Personally, my biggest problem with February is the fact it's two months after Nano ends. Come December 1st my creative batteries are so broken I couldn't string five sensible words together, and then it's Christmas (I'm sure you can insert your winter holiday of choice here and they all cause the same thing) and I'm cooking/making/chicken-running. Then it's January 15th and I haven't taken the decorations down yet and just the thought of trying to write makes me want to burrow down for another epic six-season watch of Doctor Who.
And then, inevitably, there's this moment in the first week of February where all the stars align and I start writing again...and three weeks later I've crossed the 100k mark and I've forgotten how to talk to people who don't exist inside my head. I know, embarrassment of riches, blah blah blah. I could be all humble about how awesome it is to write that much, but I don't really see the point. I'm not pretending what I'm writing when I go that fast is better than a decently trained monkey with a type-writer.
Anyway, the point. When the writing binge happened in February this year, I let it go a little long in the tooth, and suddenly decided that for Camp Nano in April I could totally write an entire trilogy in one month. It wouldn't even be that hard, aim for about 60k a book and at the end of April I'd be at 180k with an entire trilogy drafted. Awesome, right?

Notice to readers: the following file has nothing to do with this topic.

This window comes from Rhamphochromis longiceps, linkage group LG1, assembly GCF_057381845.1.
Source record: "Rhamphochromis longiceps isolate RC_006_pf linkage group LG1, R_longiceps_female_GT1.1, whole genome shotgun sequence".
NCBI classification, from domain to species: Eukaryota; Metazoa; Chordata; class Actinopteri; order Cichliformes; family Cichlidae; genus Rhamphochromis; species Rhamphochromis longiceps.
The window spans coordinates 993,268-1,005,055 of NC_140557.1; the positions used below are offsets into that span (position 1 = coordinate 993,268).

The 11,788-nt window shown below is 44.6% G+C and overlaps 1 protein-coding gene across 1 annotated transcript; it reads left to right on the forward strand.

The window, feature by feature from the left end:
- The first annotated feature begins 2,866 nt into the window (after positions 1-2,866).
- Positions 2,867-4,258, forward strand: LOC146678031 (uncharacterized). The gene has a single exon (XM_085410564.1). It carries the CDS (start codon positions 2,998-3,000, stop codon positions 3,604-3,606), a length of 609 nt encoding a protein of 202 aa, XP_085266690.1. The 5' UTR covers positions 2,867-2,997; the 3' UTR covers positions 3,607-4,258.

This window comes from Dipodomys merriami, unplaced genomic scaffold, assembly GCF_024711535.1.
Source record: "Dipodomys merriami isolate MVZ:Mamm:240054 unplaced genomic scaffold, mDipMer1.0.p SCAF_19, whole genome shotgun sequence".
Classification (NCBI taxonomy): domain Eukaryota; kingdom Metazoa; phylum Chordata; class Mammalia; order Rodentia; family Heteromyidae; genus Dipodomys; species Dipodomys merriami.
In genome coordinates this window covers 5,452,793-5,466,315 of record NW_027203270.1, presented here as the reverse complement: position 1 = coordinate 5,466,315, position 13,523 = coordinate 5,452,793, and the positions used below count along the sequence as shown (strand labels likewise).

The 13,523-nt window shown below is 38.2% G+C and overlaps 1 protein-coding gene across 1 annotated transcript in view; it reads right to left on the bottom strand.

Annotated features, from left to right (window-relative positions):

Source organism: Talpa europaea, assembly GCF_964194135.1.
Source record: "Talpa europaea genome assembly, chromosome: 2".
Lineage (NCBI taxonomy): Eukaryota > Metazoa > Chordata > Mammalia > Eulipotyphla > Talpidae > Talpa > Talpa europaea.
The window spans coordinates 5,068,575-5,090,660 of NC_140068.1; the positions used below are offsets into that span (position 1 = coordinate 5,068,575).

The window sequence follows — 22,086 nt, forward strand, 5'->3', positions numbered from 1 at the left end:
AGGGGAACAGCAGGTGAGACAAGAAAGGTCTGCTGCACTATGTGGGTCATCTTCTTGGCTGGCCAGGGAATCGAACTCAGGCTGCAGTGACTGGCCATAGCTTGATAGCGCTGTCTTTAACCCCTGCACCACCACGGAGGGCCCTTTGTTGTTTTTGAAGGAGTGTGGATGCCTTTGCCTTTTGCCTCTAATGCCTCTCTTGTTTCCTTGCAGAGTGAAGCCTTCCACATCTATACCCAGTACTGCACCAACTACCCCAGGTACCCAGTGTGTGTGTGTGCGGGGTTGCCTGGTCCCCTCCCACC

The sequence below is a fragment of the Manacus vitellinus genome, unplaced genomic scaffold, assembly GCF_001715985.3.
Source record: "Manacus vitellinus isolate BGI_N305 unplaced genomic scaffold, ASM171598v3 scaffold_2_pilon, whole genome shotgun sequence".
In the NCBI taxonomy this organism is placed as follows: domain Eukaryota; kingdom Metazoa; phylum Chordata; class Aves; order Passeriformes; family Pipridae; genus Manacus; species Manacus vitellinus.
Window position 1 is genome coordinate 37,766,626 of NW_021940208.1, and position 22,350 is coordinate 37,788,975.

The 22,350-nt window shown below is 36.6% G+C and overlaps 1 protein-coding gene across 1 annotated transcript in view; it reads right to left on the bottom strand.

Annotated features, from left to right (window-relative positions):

I'll wait for the crazed, incredulous laughter to stop. You have a point.
We'll avoid the gory details. I did manage all of book one (It's around 75k) and all of book two (60k) and the first two chapters of book three. And some of that was good. Really good, like forget I'm supposed to be paying attention in the re-read good. I'm focusing on that, who cares if I lost the entire point of the plot arc somewhere in the middle of book two, I found it again. Sort of.
And then it took me four months to finish book three.
I'm sure about now you're wondering why I'm telling you this, because yay for me and all but what's this mean for you? I'm calling it an example. Most of us sit down to do something giant and we freak out. We crack the surface and go "Holy crap what was I THINKING!" And there was absolutely a lot of that. Several times over. Five months, three or four emergencies, two massive trips, and three books later I've come to a conclusion. It's over-simple and glaringly obvious.
You'll never know what you can do, unless you try. Go forth my little Whistle-Pigs. Try.